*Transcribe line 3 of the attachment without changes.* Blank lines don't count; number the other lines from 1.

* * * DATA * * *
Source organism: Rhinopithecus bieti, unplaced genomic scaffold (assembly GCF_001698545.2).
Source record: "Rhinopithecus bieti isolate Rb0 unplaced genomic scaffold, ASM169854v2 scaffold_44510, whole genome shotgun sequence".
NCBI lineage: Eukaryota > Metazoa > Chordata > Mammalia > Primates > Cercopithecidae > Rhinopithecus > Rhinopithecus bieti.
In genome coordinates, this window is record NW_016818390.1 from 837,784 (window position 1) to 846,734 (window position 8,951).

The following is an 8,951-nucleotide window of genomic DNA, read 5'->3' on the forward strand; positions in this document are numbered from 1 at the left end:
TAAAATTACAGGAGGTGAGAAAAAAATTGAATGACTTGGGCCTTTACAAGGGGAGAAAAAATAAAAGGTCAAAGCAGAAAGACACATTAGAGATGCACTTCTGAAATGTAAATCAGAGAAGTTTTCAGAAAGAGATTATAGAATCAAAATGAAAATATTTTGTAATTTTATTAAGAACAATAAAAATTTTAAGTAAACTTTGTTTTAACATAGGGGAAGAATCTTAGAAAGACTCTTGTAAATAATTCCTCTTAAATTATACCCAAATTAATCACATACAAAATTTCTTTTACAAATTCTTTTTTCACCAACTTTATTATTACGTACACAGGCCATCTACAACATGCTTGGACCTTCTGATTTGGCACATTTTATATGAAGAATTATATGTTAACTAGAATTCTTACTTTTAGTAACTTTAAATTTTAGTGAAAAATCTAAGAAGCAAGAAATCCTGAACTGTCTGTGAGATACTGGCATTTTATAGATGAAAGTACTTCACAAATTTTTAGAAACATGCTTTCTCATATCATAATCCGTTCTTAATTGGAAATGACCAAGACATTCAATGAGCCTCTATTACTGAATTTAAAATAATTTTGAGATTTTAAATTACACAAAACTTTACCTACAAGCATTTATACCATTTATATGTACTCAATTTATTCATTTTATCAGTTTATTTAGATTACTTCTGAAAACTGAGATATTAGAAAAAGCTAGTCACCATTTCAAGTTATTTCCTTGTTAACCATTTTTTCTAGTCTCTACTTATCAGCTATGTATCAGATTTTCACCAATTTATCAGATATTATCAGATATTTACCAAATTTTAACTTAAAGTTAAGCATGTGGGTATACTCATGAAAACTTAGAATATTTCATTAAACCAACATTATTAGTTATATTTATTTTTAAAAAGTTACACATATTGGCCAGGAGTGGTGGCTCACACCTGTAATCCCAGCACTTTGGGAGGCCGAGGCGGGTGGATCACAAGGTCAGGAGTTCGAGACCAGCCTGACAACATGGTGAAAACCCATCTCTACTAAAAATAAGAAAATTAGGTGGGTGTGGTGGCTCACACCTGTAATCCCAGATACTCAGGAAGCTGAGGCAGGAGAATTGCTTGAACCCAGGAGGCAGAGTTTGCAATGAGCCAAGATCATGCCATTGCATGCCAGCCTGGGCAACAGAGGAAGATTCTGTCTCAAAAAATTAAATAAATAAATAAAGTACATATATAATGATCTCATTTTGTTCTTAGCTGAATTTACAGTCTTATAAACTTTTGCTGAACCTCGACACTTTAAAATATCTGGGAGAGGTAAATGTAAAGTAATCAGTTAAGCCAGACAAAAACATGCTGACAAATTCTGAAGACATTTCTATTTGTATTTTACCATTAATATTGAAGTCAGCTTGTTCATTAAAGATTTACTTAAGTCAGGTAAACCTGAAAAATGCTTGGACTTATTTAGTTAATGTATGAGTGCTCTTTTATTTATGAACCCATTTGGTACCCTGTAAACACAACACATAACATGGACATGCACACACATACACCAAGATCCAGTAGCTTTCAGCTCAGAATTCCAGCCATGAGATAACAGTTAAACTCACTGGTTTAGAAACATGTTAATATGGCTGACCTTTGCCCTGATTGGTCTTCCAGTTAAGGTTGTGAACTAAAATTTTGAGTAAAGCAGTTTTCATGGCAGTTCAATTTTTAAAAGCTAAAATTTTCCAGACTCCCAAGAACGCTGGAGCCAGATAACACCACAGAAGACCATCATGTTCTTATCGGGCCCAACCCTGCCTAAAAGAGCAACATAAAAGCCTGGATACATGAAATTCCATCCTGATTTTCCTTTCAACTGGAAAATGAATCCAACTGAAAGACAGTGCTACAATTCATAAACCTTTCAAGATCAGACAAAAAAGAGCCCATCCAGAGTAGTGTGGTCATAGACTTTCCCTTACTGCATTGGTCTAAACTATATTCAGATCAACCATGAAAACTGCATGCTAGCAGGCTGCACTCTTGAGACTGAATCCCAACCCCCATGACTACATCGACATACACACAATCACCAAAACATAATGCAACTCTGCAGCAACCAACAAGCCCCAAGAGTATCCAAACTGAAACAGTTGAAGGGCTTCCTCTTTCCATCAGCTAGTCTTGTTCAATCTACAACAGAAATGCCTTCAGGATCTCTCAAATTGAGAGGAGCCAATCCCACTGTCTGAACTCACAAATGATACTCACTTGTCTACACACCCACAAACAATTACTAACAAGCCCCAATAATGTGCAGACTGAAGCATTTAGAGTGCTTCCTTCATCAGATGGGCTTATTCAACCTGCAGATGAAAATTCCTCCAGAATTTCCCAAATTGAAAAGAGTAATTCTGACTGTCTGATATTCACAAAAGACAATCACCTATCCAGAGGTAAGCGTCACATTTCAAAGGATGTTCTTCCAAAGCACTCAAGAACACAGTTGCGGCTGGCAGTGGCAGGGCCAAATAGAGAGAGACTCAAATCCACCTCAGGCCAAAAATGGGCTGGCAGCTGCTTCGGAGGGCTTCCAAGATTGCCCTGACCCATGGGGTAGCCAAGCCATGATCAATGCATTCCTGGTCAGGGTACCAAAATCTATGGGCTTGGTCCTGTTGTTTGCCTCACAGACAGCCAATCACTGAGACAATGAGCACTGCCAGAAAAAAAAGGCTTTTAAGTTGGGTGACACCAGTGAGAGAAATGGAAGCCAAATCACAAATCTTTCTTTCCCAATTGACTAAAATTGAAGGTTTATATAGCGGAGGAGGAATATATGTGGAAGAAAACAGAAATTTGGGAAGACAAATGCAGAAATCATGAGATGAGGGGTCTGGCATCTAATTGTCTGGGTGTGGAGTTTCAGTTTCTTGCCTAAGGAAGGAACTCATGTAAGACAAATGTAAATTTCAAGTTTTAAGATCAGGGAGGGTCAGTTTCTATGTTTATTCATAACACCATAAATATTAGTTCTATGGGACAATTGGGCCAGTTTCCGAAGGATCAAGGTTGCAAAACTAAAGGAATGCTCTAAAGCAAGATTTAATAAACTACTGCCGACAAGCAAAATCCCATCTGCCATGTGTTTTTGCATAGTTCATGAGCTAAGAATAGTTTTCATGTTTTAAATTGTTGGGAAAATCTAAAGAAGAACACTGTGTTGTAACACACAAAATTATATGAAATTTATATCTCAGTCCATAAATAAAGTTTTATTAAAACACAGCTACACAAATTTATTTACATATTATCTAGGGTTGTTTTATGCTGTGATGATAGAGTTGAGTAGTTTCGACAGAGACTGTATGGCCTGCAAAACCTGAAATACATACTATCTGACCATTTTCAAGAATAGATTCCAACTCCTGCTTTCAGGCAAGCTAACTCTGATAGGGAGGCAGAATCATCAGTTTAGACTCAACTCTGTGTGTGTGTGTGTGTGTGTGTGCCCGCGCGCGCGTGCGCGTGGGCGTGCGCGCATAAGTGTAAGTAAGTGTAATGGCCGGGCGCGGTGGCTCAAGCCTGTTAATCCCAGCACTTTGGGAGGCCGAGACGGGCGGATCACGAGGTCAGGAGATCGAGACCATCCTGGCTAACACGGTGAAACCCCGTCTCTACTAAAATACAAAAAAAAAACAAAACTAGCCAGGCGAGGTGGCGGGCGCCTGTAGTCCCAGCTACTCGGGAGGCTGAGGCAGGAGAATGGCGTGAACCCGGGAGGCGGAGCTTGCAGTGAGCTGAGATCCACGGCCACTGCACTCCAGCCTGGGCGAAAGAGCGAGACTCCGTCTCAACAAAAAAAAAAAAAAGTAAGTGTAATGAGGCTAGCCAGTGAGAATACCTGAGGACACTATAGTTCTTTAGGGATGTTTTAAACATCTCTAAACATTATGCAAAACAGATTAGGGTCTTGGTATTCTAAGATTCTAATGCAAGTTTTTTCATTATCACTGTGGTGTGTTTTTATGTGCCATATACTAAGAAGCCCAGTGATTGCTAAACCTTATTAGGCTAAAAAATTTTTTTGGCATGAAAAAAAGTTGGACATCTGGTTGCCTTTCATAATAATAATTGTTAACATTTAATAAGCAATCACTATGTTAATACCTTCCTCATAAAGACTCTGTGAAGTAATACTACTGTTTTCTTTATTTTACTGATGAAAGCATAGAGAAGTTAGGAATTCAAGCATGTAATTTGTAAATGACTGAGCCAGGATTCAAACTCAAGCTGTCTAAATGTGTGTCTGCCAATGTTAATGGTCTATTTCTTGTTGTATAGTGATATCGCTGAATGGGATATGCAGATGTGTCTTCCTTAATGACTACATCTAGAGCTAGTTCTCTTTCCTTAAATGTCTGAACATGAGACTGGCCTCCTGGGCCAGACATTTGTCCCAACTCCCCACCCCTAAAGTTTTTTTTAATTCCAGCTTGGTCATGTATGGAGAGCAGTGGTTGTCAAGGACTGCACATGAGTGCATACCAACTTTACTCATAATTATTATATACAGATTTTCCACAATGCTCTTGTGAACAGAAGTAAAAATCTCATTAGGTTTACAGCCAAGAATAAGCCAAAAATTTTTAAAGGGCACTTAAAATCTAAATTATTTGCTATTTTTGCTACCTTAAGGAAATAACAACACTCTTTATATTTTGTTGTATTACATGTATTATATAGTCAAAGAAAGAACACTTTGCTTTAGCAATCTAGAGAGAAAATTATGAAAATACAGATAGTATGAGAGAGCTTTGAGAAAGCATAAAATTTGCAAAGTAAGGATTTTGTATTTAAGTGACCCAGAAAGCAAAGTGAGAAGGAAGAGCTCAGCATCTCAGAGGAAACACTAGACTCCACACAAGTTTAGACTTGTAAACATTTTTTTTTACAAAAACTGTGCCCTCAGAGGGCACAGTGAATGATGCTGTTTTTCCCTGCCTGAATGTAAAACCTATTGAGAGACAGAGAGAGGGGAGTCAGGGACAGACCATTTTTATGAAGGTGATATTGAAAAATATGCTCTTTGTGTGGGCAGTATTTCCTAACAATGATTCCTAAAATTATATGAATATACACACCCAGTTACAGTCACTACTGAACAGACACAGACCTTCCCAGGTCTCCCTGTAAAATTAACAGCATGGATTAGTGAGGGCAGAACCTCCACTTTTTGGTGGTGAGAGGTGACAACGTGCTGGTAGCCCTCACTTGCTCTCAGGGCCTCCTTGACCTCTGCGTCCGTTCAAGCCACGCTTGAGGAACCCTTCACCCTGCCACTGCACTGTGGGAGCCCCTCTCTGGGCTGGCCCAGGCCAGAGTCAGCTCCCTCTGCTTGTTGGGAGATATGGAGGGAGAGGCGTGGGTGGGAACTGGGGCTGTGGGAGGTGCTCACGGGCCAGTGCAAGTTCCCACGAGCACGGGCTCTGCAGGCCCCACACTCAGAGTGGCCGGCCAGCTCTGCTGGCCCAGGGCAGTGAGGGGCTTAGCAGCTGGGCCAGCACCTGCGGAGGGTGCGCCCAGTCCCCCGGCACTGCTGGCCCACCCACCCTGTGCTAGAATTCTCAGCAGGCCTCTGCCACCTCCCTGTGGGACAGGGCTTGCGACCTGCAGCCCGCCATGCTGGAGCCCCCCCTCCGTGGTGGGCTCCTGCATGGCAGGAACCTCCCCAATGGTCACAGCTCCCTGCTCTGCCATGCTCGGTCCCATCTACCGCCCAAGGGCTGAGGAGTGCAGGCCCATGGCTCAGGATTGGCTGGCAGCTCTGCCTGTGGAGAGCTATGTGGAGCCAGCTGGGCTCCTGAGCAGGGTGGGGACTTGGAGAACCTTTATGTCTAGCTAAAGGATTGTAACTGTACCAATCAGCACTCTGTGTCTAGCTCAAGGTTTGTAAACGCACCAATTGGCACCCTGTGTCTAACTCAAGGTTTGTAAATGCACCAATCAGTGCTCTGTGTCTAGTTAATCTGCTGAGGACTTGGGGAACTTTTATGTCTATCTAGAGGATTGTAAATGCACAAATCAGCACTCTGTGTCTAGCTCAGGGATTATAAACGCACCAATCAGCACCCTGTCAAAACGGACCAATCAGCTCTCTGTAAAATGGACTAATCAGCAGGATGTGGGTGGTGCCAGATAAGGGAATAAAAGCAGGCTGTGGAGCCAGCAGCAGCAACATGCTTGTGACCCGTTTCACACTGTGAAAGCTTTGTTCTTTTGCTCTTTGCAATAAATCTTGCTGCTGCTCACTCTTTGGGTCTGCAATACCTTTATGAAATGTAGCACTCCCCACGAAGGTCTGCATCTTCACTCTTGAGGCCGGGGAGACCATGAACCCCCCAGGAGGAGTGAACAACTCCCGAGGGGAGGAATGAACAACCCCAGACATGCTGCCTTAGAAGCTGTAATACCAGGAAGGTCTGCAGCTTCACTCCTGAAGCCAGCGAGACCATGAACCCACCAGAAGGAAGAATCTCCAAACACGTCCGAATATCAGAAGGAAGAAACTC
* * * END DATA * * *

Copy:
NCBI lineage: Eukaryota > Metazoa > Chordata > Mammalia > Primates > Cercopithecidae > Rhinopithecus > Rhinopithecus bieti.